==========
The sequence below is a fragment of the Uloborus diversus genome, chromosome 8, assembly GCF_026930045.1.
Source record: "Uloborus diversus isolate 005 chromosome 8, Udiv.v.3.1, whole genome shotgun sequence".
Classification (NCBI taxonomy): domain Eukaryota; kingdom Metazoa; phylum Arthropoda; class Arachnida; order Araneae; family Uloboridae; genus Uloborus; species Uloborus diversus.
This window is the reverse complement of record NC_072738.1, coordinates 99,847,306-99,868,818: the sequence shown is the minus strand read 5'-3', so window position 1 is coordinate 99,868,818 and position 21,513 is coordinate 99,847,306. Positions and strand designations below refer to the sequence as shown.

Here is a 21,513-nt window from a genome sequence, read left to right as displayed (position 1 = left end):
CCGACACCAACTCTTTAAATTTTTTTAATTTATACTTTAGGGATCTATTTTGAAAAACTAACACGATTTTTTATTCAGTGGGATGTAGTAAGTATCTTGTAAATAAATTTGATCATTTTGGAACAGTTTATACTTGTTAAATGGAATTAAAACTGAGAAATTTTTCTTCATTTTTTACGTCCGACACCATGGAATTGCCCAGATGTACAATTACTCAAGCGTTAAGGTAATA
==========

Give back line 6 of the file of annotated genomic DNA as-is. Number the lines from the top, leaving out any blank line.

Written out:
CCGACACCAACTCTTTAAATTTTTTTAATTTATACTTTAGGGATCTATTTTGAAAAACTAACACGATTTTTTATTCAGTGGGATGTAGTAAGTATCTTGTAAATAAATTTGATCATTTTGGAACAGTTTATACTTGTTAAATGGAATTAAAACTGAGAAATTTTTCTTCATTTTTTACGTCCGACACCATGGAATTGCCCAGATGTACAATTACTCAAGCGTTAAGGTAATA